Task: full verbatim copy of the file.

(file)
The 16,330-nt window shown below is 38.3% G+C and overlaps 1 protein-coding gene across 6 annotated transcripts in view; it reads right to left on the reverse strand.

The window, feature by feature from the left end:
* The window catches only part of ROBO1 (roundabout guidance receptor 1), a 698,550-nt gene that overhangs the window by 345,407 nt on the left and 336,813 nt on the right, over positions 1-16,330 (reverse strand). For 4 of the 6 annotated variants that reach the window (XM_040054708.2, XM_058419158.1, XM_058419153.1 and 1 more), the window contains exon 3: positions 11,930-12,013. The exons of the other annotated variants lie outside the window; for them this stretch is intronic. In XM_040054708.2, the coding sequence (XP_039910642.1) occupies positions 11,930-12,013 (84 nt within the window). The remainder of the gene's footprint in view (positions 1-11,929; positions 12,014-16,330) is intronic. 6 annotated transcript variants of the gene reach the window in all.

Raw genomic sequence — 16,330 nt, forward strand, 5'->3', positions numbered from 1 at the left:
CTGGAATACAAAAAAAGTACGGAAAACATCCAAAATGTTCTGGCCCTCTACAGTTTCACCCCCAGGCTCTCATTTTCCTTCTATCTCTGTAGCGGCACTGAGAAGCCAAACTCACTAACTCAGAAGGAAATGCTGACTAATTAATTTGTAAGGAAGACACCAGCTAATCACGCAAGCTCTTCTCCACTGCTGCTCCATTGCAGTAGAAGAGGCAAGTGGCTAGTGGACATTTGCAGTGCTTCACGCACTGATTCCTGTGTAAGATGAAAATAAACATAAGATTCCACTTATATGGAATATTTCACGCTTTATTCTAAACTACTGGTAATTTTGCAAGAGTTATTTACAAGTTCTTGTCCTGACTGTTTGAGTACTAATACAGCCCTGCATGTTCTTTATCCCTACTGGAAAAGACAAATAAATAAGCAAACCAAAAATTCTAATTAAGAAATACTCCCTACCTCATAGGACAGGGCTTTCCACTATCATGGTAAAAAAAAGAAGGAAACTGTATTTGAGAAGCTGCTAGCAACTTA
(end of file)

The 16,330-nt window shown below is 38.3% G+C and overlaps 1 protein-coding gene across 6 annotated transcripts in view; it reads right to left on the reverse strand.

The window, feature by feature from the left end:
* The window catches only part of ROBO1 (roundabout guidance receptor 1), a 698,550-nt gene that overhangs the window by 345,407 nt on the left and 336,813 nt on the right, over positions 1-16,330 (reverse strand). For 4 of the 6 annotated variants that reach the window (XM_040054708.2, XM_058419158.1, XM_058419153.1 and 1 more), the window contains exon 3: positions 11,930-12,013. The exons of the other annotated variants lie outside the window; for them this stretch is intronic. In XM_040054708.2, the coding sequence (XP_039910642.1) occupies positions 11,930-12,013 (84 nt within the window). The remainder of the gene's footprint in view (positions 1-11,929; positions 12,014-16,330) is intronic. 6 annotated transcript variants of the gene reach the window in all.

Raw genomic sequence — 16,330 nt, forward strand, 5'->3', positions numbered from 1 at the left:
CTGGAATACAAAAAAAGTACGGAAAACATCCAAAATGTTCTGGCCCTCTACAGTTTCACCCCCAGGCTCTCATTTTCCTTCTATCTCTGTAGCGGCACTGAGAAGCCAAACTCACTAACTCAGAAGGAAATGCTGACTAATTAATTTGTAAGGAAGACACCAGCTAATCACGCAAGCTCTTCTCCACTGCTGCTCCATTGCAGTAGAAGAGGCAAGTGGCTAGTGGACATTTGCAGTGCTTCACGCACTGATTCCTGTGTAAGATGAAAATAAACATAAGATTCCACTTATATGGAATATTTCACGCTTTATTCTAAACTACTGGTAATTTTGCAAGAGTTATTTACAAGTTCTTGTCCTGACTGTTTGAGTACTAATACAGCCCTGCATGTTCTTTATCCCTACTGGAAAAGACAAATAAATAAGCAAACCAAAAATTCTAATTAAGAAATACTCCCTACCTCATAGGACAGGGCTTTCCACTATCATGGTAAAAAAAAGAAGGAAACTGTATTTGAGAAGCTGCTAGCAACTTA